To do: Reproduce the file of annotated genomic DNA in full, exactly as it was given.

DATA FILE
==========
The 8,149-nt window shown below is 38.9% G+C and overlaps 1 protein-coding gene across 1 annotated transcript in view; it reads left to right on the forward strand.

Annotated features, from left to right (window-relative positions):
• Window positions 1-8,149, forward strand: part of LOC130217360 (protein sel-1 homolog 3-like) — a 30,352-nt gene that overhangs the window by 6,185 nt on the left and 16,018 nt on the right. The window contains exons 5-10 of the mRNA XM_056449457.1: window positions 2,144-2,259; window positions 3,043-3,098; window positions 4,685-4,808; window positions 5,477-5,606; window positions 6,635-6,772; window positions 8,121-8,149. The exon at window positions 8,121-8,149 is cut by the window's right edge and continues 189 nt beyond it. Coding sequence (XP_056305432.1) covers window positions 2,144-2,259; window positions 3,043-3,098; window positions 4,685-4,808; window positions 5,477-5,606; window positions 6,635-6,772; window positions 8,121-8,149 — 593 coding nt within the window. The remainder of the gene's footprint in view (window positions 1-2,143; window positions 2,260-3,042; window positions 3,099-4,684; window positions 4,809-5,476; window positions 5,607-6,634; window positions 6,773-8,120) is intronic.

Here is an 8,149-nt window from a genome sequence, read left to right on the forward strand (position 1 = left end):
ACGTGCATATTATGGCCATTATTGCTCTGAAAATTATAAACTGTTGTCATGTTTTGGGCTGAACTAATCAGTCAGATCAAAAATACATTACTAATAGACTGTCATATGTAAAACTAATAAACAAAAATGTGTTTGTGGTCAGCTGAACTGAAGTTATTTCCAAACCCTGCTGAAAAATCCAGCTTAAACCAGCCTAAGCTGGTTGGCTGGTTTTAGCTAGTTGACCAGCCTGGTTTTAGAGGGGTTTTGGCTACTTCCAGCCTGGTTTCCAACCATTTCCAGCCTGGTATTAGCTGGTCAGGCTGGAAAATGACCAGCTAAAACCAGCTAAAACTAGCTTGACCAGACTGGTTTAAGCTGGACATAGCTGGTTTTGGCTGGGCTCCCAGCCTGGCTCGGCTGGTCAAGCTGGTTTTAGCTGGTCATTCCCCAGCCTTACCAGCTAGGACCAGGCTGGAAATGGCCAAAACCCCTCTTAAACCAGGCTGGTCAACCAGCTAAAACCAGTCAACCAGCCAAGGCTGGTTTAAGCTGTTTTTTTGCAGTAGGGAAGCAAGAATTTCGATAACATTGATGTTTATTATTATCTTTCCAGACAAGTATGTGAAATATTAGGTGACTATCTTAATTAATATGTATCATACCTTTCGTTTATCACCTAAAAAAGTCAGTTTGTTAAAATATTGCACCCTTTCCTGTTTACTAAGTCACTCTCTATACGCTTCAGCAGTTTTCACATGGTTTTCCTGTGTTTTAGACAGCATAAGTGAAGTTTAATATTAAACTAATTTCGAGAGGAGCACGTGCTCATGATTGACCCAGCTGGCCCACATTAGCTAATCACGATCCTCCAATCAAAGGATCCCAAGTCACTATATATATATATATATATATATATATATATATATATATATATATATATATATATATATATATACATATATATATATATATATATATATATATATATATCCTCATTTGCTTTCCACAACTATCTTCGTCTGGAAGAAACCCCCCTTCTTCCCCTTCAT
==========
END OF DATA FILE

The 8,149-nt window shown below is 38.9% G+C and overlaps 1 protein-coding gene across 1 annotated transcript in view; it reads left to right on the forward strand.

Annotated features, from left to right (window-relative positions):
• Window positions 1-8,149, forward strand: part of LOC130217360 (protein sel-1 homolog 3-like) — a 30,352-nt gene that overhangs the window by 6,185 nt on the left and 16,018 nt on the right. The window contains exons 5-10 of the mRNA XM_056449457.1: window positions 2,144-2,259; window positions 3,043-3,098; window positions 4,685-4,808; window positions 5,477-5,606; window positions 6,635-6,772; window positions 8,121-8,149. The exon at window positions 8,121-8,149 is cut by the window's right edge and continues 189 nt beyond it. Coding sequence (XP_056305432.1) covers window positions 2,144-2,259; window positions 3,043-3,098; window positions 4,685-4,808; window positions 5,477-5,606; window positions 6,635-6,772; window positions 8,121-8,149 — 593 coding nt within the window. The remainder of the gene's footprint in view (window positions 1-2,143; window positions 2,260-3,042; window positions 3,099-4,684; window positions 4,809-5,476; window positions 5,607-6,634; window positions 6,773-8,120) is intronic.

Here is an 8,149-nt window from a genome sequence, read left to right on the forward strand (position 1 = left end):
ACGTGCATATTATGGCCATTATTGCTCTGAAAATTATAAACTGTTGTCATGTTTTGGGCTGAACTAATCAGTCAGATCAAAAATACATTACTAATAGACTGTCATATGTAAAACTAATAAACAAAAATGTGTTTGTGGTCAGCTGAACTGAAGTTATTTCCAAACCCTGCTGAAAAATCCAGCTTAAACCAGCCTAAGCTGGTTGGCTGGTTTTAGCTAGTTGACCAGCCTGGTTTTAGAGGGGTTTTGGCTACTTCCAGCCTGGTTTCCAACCATTTCCAGCCTGGTATTAGCTGGTCAGGCTGGAAAATGACCAGCTAAAACCAGCTAAAACTAGCTTGACCAGACTGGTTTAAGCTGGACATAGCTGGTTTTGGCTGGGCTCCCAGCCTGGCTCGGCTGGTCAAGCTGGTTTTAGCTGGTCATTCCCCAGCCTTACCAGCTAGGACCAGGCTGGAAATGGCCAAAACCCCTCTTAAACCAGGCTGGTCAACCAGCTAAAACCAGTCAACCAGCCAAGGCTGGTTTAAGCTGTTTTTTTGCAGTAGGGAAGCAAGAATTTCGATAACATTGATGTTTATTATTATCTTTCCAGACAAGTATGTGAAATATTAGGTGACTATCTTAATTAATATGTATCATACCTTTCGTTTATCACCTAAAAAAGTCAGTTTGTTAAAATATTGCACCCTTTCCTGTTTACTAAGTCACTCTCTATACGCTTCAGCAGTTTTCACATGGTTTTCCTGTGTTTTAGACAGCATAAGTGAAGTTTAATATTAAACTAATTTCGAGAGGAGCACGTGCTCATGATTGACCCAGCTGGCCCACATTAGCTAATCACGATCCTCCAATCAAAGGATCCCAAGTCACTATATATATATATATATATATATATATATATATATATATATATATATATATATATATATATATACATATATATATATATATATATATATATATATATATCCTCATTTGCTTTCCACAACTATCTTCGTCTGGAAGAAACCCCCCTTCTTCCCCTTCAT